These features makes SAM of particular interest when working with Archiving & Enterprise Content Management (ECM) applications. These create huge volumes of data in the form of files which are probably not going to change once written, but need to be stored safely for long periods of time. I will be writing about work that I have done in this area with SAM and the Sun Fire X4500 in a future posting.

Comments:

I know you can present a ufs filesystem over ZFS. Does SAM work on top of ZFS? Does it make sense to do that?

Regards,

Scott

Posted by Scott on September 15, 2007 at 12:07 PM BST #

Hi Scott. SAM cannot archive data out of a ZFS file system, but a SAM file system can be built on a ZFS Volume. One possible configuration on a Sun Fire X4500 is to build one big storage pool, create a ZFS Volume for a SAM file system and share it via SAMBA (or NFS). Use the rest of the storage as a ZFS based disk. Throw data into the archive and have SAM take copies of it to the disk archive and also to tape. What you get is a "bottomless archive" as SAM will manage itself so that it never overflows assuming that the amount of data flowing in does not overwhelm SAM's ability to archive it and release it. I just finished testing a configuration like this with Symantec Enterprise Vault and it archived at 90,000 items an hour (items were 400,000 small files 60K->100k). Rgds, Tim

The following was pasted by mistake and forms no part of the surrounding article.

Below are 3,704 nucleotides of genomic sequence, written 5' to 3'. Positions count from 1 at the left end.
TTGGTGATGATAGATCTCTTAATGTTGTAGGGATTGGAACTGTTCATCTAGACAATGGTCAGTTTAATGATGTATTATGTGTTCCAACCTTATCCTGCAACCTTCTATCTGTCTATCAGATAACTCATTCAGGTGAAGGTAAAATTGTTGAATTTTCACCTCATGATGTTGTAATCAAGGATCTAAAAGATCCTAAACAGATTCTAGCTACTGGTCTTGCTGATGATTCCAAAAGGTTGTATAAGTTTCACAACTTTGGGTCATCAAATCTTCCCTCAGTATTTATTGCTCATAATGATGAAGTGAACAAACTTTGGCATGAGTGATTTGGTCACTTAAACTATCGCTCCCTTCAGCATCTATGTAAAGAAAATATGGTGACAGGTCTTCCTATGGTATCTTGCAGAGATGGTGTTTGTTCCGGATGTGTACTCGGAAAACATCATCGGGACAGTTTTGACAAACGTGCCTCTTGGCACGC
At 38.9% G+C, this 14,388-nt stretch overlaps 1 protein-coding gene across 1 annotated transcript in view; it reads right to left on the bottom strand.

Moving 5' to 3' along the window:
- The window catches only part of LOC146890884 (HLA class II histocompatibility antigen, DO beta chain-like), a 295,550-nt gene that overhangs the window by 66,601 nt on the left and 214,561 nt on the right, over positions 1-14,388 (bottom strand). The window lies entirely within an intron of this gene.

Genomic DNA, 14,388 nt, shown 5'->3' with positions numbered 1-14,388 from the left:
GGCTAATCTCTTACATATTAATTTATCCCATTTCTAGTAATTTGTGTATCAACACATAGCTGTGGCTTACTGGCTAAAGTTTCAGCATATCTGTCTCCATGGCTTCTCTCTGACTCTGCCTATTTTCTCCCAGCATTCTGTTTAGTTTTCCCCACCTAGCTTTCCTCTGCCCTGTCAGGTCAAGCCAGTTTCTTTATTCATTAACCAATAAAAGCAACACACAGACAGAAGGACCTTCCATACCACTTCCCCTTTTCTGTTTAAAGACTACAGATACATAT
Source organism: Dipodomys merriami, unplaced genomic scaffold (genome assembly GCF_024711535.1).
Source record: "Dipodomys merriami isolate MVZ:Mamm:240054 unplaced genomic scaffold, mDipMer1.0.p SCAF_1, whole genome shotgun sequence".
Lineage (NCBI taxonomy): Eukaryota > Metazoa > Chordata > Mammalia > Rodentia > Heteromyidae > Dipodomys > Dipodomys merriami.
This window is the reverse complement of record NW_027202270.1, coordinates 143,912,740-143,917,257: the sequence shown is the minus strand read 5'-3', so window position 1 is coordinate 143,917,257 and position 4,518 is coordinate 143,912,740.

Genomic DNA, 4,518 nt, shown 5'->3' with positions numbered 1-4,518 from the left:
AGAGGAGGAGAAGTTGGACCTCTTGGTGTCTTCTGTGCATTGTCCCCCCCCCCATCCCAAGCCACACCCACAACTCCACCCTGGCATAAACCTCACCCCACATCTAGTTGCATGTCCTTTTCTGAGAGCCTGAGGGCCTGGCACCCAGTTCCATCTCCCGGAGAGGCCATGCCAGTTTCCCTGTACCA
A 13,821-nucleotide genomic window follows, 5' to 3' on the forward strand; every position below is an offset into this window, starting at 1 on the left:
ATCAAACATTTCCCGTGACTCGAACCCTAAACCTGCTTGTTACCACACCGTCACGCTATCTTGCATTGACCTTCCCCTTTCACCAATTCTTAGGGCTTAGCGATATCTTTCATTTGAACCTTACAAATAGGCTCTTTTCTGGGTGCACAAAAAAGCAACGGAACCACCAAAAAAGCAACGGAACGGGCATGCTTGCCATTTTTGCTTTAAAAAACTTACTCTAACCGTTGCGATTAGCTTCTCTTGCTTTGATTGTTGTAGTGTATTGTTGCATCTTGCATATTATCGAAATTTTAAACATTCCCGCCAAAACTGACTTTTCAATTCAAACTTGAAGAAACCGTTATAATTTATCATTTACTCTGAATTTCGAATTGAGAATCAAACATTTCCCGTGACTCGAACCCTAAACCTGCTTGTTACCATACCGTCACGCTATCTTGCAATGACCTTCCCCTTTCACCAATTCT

Posted by Tim Thomas on September 18, 2007 at 05:03 AM BST #

what about on-disk encryption of SAMFS?

will zvol/zfs ever have this?

Sun Cluster SAM-FS/Zvol/ZFS/SAMBA? Is this supported?

QFS can be thrown in anytime?

sorry for the onslaught!

thanx

Posted by will on October 29, 2007 at 08:01 PM GMT #

Hi Will, I can only comment on what is available now. So, SAM does not support on disk encryption and ZFS does not have native archiving. You can build a SAM file system on a ZVOL, that is supported. I believe that you can go from a standalone SAM file system to a shared one quite easily so far as keeping the data in place during the "upgrade" As for the Cluster question, ZVOL support for SAM is really new so I would imagine that the answer is no..but you best contact whoever you buy you Sun hardware & software from for a definitive answer. Thanks, Tim

Posted by Tim Thomas on October 31, 2007 at 03:44 AM GMT #